- You can be removed from the park without a refund if you fail to adhere to the ride eligibility requirements.
3. Know Your Children’s Limitations
This one is a follow-up to the minimum height requirements for a reason; ride eligibility rules assume anyone on a water slide can swim confidently enough to remove themselves from the pool at the end. While the pools are shallow, they have strong currents that may surprise young children and uncertain swimmers, even if the rider is technically tall enough for the ride. Once a rider reaches the end of the slide, they’ll need to move quickly out of the way to ensure their own safety and that of the next rider. If you’re unsure about the dynamics of a certain slide’s pool, watch several riders before deciding it’s a good fit for your child.
Keep in mind:
- It’s almost impossible to keep your head above water at the end of a water slide. Anyone riding a water slide needs to be comfortable with going underwater.
- Rides that use tubes or mats do not ensure a safe landing. Those devices can flip, and riders need to be strong enough swimmers to remove themselves from the pool–and the flotation device–quickly.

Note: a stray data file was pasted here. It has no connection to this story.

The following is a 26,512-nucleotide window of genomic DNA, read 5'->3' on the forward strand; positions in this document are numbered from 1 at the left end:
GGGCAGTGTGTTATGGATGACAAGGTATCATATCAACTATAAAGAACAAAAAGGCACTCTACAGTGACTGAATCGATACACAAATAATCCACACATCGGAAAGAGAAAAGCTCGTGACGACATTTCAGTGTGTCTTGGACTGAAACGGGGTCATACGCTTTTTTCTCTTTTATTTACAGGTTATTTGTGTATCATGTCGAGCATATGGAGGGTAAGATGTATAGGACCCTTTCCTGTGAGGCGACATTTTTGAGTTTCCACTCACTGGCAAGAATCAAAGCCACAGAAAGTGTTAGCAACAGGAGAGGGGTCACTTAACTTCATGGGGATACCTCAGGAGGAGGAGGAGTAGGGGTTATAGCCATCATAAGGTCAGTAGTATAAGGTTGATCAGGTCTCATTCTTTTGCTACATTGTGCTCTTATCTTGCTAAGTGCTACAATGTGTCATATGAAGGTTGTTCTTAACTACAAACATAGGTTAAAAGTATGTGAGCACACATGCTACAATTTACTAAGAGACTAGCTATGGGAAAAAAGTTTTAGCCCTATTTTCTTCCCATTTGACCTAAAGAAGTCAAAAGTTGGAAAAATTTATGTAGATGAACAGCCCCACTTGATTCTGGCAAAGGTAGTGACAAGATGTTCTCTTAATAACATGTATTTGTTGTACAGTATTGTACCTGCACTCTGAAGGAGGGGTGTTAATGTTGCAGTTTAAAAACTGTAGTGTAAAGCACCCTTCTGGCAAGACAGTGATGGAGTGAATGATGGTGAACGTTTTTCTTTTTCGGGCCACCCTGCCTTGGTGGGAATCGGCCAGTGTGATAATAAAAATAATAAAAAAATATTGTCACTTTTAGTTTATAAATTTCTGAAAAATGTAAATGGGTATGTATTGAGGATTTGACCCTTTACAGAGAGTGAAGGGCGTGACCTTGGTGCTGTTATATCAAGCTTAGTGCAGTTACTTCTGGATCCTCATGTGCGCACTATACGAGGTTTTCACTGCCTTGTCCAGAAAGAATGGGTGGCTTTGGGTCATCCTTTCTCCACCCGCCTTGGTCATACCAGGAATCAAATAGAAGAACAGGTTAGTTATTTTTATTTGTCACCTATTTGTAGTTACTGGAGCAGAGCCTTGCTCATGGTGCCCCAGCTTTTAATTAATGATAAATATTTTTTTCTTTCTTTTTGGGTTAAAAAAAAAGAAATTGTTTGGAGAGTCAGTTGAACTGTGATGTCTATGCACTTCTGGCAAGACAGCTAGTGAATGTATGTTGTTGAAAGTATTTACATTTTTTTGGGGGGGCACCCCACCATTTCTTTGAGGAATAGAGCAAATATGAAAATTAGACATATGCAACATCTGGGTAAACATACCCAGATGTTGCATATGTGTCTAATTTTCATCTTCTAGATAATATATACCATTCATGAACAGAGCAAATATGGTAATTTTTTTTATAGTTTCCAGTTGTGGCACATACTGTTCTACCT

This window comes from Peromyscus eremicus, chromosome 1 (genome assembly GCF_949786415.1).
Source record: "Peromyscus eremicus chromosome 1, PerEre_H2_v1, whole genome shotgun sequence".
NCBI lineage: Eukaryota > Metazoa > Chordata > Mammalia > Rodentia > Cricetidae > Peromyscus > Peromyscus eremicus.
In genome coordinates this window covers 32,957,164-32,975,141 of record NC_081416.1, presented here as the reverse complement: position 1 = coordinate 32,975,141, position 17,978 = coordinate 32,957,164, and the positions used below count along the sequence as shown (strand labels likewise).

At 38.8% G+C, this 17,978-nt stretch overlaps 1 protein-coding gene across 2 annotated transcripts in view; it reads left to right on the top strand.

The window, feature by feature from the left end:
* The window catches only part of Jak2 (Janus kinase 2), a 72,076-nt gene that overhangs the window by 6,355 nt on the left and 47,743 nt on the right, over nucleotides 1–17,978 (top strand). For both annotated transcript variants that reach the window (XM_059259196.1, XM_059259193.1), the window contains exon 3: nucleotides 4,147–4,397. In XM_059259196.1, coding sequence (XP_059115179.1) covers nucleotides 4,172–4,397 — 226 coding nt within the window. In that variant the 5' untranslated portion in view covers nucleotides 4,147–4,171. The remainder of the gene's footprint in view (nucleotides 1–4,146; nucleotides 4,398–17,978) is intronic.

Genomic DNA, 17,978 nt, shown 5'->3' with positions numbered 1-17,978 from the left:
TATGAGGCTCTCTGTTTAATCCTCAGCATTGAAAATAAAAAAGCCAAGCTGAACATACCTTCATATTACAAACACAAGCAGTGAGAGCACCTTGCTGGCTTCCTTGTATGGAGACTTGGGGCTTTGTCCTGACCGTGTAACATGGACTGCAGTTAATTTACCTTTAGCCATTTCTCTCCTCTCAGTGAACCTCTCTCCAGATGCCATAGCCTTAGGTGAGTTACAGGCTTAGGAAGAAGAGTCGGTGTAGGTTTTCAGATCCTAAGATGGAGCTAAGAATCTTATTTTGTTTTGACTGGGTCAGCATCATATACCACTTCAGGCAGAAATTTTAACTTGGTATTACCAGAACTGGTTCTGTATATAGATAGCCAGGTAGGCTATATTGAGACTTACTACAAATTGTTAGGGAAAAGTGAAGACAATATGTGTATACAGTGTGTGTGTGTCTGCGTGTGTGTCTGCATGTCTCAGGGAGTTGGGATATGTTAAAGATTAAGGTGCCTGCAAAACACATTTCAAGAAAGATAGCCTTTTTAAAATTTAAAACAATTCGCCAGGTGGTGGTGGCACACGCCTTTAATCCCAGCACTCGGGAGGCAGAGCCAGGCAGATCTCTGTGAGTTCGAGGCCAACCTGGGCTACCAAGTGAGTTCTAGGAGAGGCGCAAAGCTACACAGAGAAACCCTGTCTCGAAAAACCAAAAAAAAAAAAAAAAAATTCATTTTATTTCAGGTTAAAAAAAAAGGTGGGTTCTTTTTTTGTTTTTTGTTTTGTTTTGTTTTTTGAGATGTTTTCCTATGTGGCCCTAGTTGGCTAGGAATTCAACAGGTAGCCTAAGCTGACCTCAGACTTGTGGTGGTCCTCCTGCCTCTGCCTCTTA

4. Understand the Role of the Lifeguards
Water parks seem to have trained lifeguards stationed all over the place. And while this staff is both required by law and trained to handle emergencies, they’re not going to see everything that happens. Parks are big places with lots of people and constant commotion. The best way you can prevent an accident is by staying with your children at all times while in the park. Make sure your kids know that they need to follow all commands given to them by lifeguards. Also, let your small children know that lifeguards are safe people to ask for help and that they can assist in reuniting with you if you get separated.
Keep in mind:
- Lifeguards are not responsible for your child’s safety unless they are in an emergency situation and need immediate help.
- If a lifeguard is acting to rescue someone, stay out of their way and let them do their job–even if they’re helping your child.
5. Go in a Group and Use the Buddy System
If you’re by yourself and you have children of various ages and abilities, you’ll find that you will most likely be limited to the attractions that fit the least capable swimmer in your group. It pays to plan ahead and go in a group. Be sure you have one adult to chaperone each age/height range so that you can split up and everyone can enjoy everything the park has to offer. If you have teens who are capable of striking out on their own, have them bring a friend who swims at the same level. Make sure they know to stick together and set regular check-in times for all your groups.
Keep in mind:
- If adults switch off between kid groups, then everyone will have the chance to enjoy their favorite park attractions.
- If you have multiple toddlers, you’re going to want multiple adults to wrangle that particular group.